A Scottish health board has confirmed that some pharmacy contractors are not reporting their closures to the NHS despite this being a requirement of their contract.
A communication sent to community pharmacies in Greater Glasgow and Clyde confirmed that the NHS became aware of three closures in that area that week, only due to “third parties” notifying them, the Pharmacists’ Defence Association (PDA) said in a statement.
There is no clarity about other unreported closures where no third party notified that NHS health board that week, but three confirmed closures in one health board area, in just week’s period should be significant enough for concern, it said.
This development has undermined the job of the NHS in understanding and addressing the causes of closures, it said.
Earlier this month, PDA introduced an online tool to advise the union of closures. The tool was tested in Scotland.
Of those who used the tool, less than 8 per cent think all temporary closures are reported to the local NHS health board by pharmacy contractors and less than 6 per cent think the local NHS monitors and manages this well.
The communication sent on August 10, also highlighted the “significant impact on direct patient care and access to medicines” caused by closures in the Greater Glasgow and Clyde (GGC) area.
It said: “Over the last four or five weeks, a perfect storm of self isolation requirements, positive COVID testing, routine annual leave and the lack of available pharmacists (amongst other things) has caused an escalation to short-notice closures/late opening/early closing incidents within the community pharmacy network in NHS GGC.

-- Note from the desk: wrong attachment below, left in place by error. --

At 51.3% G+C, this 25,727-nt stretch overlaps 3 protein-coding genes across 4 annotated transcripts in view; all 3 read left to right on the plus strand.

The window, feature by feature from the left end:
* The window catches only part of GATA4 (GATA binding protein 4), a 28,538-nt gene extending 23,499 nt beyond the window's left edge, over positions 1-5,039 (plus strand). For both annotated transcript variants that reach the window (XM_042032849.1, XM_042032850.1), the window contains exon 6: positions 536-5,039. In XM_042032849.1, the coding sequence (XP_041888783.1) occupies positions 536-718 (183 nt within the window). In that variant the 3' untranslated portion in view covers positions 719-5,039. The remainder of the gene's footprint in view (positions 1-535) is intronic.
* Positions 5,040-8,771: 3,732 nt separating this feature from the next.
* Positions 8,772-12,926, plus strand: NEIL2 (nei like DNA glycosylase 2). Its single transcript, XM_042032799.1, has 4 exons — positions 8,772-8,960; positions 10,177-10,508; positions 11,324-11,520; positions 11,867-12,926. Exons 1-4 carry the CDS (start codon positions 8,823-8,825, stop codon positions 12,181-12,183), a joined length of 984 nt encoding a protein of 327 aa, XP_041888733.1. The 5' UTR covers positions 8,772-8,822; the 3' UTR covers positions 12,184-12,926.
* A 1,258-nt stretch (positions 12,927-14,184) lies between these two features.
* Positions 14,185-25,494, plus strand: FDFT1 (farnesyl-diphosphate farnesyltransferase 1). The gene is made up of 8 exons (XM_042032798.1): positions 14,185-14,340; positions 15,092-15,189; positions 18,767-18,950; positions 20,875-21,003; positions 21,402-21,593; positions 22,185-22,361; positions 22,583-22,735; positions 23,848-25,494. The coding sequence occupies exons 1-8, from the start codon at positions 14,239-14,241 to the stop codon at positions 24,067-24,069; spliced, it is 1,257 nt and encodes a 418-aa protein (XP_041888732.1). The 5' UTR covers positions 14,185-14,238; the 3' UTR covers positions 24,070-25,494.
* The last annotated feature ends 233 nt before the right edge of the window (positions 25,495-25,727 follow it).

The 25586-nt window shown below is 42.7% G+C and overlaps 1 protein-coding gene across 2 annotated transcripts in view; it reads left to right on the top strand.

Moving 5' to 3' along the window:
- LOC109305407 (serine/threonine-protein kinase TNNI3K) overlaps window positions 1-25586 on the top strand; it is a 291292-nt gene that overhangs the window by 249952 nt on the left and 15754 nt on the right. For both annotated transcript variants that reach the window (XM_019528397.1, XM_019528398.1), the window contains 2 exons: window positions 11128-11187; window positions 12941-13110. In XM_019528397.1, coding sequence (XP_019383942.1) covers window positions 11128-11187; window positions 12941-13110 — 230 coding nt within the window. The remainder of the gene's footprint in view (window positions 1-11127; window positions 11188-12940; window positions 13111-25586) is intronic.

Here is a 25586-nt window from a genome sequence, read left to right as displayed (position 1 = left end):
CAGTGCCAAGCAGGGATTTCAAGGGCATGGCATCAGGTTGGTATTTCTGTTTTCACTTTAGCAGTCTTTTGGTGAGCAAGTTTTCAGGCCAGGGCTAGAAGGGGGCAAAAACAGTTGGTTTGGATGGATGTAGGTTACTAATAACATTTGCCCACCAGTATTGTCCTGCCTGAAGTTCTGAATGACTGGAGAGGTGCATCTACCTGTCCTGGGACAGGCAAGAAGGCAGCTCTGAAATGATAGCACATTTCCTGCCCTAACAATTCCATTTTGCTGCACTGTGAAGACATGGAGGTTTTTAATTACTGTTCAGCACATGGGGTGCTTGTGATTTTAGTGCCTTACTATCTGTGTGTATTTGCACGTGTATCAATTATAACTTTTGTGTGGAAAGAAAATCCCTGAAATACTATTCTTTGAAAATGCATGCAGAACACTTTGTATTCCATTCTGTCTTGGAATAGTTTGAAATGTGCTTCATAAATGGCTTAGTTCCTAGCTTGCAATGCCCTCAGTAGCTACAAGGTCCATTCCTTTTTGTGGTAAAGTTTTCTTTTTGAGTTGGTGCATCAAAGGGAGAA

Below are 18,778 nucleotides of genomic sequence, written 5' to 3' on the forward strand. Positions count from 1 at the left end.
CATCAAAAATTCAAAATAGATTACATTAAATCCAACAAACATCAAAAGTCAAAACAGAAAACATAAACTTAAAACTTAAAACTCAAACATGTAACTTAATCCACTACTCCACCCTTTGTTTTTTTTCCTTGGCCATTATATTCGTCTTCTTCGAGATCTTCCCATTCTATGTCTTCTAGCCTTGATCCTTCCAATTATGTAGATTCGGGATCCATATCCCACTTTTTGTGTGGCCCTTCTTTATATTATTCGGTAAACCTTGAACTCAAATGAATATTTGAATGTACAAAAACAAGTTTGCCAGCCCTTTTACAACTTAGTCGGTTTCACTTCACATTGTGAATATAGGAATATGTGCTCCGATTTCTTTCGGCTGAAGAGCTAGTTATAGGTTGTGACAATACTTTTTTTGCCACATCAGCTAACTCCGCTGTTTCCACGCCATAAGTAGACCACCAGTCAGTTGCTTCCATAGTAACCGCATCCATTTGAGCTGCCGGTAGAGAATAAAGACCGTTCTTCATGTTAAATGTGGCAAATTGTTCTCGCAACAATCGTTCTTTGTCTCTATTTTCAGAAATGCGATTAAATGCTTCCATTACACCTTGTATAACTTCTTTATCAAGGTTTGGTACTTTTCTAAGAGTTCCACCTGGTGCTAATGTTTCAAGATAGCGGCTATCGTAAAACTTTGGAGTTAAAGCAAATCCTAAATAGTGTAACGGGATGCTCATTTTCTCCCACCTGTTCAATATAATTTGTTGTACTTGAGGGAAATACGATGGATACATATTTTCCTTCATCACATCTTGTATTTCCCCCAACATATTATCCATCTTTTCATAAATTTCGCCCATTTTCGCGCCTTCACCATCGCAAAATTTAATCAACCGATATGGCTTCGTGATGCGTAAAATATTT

“This is now having a significant impact on direct patient care and access to medicines.”
It reminded pharmacy contractors of their duty to provide services in line with their contractual arrangements with the health board, but also accepted that the current pressures may cause contractors to make difficult decisions in terms of service provision.
For the most part, the contractor follows the established procedure in case the service is effected, which allows the Community Pharmacy Development Team (CPDT) to log the event and ensure that relevant healthcare colleagues are informed.
The communication also listed steps of the process to be followed in case a pharmacy has to close outwith normal contracted hours.
The issue of closures is increasingly being discussed on social, print and broadcast media and has become a significant concern for the public, politicians, and taxpayers.
The PDA believes that the consequences for those contractors that breach the NHS contract should be made public. It will damage the reputation of those pharmacy and pharmacists.
The association said that these incidents risk undermining the great work being done by many in the sector to help pharmacy reach its full potential as part of the NHS.
The PDA called upon employers, and their representative bodies to take this situation seriously and honour the NHS Contract which they have committed to deliver.